I wrote my first novella when I was in fourth grade: the tale of a boy (my father) and a dog (his beagle, since instead of agreeing to get me a dog of my own, he would tell me stories about his). I continued to write through my teens, when a novel of mine called “Kelly’s Ghost” gave me my first near-miss with a publisher.
At 17, I left my Canadian hometown of Peterborough, Ontario, to spend a year as an exchange student in Australia. I lived with four different host families and discovered that every family houses an entire culture of its own. I returned home and took up tae kwon do (I got my black belt seven years later). A humorous essay I wrote for English class appeared in the local paper and helped win me a partial four-year scholarship to Queen’s University. It was renewable only on the condition that I maintain an A average in my chosen major. I managed to do this, but barely, since I refused to sacrifice constant watching of movies or crushing on boys or bonding with girlfriends or, uh, skipping of classes. My parents were proud.
I taught ESL in Japan for a year and finished the manuscript of a novel called Tender, then Sway, then The Last Taboo. Now I simply call it my PGTLNA (my Post-Graduate Transgressive Literary Novel Attempt). Although it was the novel that landed me my first agent, and drew comments (some of them positive) from editors at the major publishing houses, it did not get published. This is for the best.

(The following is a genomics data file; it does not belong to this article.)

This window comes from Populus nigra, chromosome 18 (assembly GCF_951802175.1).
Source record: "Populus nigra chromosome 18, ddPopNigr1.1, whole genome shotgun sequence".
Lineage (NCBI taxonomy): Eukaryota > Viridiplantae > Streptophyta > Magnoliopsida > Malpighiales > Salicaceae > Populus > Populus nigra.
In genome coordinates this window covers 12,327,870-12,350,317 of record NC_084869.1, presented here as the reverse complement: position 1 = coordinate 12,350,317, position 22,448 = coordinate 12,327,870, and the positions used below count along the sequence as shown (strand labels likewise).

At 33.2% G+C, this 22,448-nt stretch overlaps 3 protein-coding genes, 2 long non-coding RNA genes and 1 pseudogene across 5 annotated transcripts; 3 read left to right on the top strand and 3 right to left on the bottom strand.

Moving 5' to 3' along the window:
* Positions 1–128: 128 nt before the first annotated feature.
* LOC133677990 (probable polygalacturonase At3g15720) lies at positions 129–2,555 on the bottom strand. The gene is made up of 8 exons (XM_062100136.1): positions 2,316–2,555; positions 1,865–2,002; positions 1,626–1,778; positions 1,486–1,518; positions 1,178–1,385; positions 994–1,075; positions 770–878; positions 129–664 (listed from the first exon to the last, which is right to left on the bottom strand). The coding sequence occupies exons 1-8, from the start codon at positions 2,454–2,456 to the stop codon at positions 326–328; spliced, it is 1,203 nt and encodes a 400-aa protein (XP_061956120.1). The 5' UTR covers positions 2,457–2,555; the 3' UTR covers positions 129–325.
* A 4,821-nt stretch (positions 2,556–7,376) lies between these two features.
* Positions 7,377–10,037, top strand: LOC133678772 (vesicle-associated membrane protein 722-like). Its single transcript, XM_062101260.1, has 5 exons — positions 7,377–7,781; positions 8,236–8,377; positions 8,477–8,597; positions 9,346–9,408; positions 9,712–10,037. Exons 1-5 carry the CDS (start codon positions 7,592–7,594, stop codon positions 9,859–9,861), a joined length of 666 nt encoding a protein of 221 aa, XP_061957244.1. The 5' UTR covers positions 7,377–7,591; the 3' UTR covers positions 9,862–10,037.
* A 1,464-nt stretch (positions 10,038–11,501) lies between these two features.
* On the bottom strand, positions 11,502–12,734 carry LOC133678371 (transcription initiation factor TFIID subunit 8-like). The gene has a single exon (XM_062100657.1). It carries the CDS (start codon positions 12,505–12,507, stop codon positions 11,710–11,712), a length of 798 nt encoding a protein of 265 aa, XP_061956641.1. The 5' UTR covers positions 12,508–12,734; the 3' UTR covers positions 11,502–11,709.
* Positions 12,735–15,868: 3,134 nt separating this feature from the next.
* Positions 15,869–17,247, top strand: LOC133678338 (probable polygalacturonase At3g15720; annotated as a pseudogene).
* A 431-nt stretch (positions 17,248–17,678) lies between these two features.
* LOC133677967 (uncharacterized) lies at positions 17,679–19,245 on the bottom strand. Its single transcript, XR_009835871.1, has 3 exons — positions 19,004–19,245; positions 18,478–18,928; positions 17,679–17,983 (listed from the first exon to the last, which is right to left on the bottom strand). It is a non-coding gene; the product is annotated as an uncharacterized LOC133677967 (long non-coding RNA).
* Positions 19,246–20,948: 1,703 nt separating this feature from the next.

At this time I had moved to California to pursue a romantic relationship with Elon Musk. We were living in a rather squalid apartment in Mountain View, shared with an ongoing succession of roommates and a miniature dachshund named Bowie (after David). We rode around in a vintage Jaguar that was constantly breaking down. I continue to have conflicted feelings toward Jaguars. I love them and I really, really hate them.
After Elon sold his first company, Zip2, we moved to Palo Alto. He co-founded Paypal and I began work on a dark urban fantasy novel called Bloodangel. I also became pregnant with our first child, a boy named Nevada Alexander who died of SIDS at 10 weeks of age. I still can’t really talk or write about this. His death coincided with the Paypal IPO and our move to Los Angeles. Through the use of IVF, I had five children (twins and triplets) in four years. I also sold three novels — Bloodangel, Uninvited, and Lord of Bones.
Elon and I filed for divorce in June of ’08.
Now I live in Bel Air and share custody of my five sons with Elon, who runs a rocket company (Space X) and an electric car company (Tesla). I am writing a novel called The Decadents, about a young dancer who infiltrates a closely knit group of privileged thirtysomethings in Los Angeles with unexpected and explosive results.
I am 37. The best is yet to come.